Sustainable alternative fuels are rightly seen as one of the main ways of reducing net CO2 emissions in aviation. While many airlines have experimented with biofuel flights, one in particular is showing significant commitment with a strategic investment in alternative fuels.

In August 2014, Hong Kong flag carrier Cathay Pacific Airways made a surprising move for an airline – investing directly in a new energy company. Fulcrum BioEnergy is a US-based developer which makes biojet fuel from municipal waste.

The fuel produced through this process will not only reduce lifecycle CO2 emissions by over 80%, but it will also prevent the municipal waste used being put into landfill sites and producing subsequent methane emissions.

As well as investing in the company itself, Cathay Pacific has drawn up a long-term supply agreement with Fulcrum for an initial 1.42 billion litres of renewable jet fuel over ten years, which represents roughly 2% of the airline’s current total annual fuel usage. This significant investment – worth over $1 billion – is part of Cathay Pacific’s strategy to kick-start the alternative fuels business for aviation.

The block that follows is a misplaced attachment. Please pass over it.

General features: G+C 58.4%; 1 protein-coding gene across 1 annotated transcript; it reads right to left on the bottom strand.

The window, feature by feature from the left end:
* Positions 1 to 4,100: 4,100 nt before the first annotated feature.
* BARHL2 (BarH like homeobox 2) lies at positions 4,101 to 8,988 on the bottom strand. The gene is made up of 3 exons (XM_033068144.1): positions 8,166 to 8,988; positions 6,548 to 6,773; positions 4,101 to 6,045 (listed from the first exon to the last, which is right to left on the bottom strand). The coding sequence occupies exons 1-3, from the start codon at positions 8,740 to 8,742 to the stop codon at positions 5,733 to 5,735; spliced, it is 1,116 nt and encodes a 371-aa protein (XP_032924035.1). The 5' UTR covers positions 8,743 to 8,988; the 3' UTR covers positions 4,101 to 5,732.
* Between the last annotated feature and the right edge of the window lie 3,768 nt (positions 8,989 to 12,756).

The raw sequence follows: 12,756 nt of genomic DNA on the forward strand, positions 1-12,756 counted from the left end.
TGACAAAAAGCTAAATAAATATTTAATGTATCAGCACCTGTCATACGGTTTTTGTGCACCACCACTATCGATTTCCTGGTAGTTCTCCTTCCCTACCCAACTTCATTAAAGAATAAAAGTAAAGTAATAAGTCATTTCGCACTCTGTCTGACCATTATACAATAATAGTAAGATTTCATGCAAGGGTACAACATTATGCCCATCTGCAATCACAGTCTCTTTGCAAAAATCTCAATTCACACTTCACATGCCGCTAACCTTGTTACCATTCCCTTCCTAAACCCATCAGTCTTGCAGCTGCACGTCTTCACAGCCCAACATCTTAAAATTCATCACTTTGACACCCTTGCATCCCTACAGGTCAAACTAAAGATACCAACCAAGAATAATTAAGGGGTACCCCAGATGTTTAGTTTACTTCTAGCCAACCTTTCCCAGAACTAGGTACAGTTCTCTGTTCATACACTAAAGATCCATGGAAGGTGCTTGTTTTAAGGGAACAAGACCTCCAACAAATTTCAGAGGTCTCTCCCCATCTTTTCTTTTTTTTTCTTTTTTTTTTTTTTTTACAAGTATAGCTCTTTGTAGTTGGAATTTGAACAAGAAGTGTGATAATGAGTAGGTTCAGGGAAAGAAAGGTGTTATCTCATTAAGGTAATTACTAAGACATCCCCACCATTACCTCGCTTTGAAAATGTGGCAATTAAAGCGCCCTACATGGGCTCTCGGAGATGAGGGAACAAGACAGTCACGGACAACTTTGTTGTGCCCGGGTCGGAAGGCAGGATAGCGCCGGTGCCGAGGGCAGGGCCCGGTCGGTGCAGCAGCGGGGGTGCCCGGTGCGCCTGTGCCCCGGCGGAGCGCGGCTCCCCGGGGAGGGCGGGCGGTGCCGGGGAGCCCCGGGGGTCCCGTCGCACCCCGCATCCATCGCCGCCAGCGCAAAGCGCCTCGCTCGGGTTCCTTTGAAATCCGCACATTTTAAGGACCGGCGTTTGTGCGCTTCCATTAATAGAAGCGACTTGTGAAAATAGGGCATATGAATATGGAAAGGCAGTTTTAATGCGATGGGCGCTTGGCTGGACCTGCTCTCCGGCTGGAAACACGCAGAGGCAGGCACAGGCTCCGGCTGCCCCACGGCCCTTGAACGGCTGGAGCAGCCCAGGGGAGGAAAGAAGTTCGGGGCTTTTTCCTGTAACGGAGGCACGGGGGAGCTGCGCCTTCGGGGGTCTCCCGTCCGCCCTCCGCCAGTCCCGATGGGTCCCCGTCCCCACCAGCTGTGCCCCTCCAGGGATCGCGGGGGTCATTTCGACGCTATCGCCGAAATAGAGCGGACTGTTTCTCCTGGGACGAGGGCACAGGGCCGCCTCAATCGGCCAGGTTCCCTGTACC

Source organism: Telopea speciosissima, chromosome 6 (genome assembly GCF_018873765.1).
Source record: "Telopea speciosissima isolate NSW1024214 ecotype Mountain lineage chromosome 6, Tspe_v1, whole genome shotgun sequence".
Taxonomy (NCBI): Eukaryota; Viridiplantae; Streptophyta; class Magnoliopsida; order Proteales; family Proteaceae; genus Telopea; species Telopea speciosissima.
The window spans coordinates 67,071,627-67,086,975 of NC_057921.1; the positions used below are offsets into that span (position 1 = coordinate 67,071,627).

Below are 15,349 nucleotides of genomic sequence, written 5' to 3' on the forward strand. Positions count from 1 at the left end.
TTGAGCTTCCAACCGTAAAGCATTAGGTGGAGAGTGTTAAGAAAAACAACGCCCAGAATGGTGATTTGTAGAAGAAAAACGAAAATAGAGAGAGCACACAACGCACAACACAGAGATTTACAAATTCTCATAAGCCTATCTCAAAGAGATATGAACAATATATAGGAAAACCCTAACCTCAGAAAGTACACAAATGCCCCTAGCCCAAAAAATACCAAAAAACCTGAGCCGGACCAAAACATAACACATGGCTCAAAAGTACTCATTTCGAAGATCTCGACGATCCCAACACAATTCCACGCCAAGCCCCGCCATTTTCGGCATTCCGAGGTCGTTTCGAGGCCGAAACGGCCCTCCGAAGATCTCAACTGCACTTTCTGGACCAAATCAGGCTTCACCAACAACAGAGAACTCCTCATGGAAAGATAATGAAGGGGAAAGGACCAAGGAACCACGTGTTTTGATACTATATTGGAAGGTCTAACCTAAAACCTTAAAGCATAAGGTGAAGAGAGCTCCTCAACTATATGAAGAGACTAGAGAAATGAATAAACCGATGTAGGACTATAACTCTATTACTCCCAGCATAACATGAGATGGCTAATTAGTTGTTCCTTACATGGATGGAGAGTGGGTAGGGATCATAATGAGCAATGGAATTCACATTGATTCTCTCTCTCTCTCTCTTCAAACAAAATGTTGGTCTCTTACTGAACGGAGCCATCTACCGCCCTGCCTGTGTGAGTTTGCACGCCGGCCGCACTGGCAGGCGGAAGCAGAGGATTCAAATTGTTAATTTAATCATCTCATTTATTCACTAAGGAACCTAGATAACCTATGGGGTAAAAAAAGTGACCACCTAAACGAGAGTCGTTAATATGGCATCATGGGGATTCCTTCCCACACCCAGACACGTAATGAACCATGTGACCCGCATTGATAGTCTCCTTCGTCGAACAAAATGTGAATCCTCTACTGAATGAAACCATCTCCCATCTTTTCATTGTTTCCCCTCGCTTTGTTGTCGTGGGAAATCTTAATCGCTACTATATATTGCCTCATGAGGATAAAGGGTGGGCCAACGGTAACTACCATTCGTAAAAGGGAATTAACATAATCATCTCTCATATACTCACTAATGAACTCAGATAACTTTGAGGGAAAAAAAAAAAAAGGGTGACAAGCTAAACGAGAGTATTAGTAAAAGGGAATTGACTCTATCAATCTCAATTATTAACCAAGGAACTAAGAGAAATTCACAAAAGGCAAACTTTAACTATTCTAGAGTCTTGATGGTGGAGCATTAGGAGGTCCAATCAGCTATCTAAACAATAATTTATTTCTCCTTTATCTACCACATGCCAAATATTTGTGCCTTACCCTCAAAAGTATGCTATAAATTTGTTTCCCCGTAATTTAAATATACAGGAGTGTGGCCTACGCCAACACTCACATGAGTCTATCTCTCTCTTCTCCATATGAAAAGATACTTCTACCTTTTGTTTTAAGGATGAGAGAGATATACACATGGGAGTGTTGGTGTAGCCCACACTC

Fulcrum will begin to construct its first commercial plant later in 2015 and will build large-scale, waste-to-renewable jet fuel plants at multiple locations, including locations strategic to the Cathay Pacific network, primarily in North America.

The relationship between Cathay Pacific and Fulcrum is an example of how aviation as a whole can move forward and achieve carbon-neutral growth from 2020.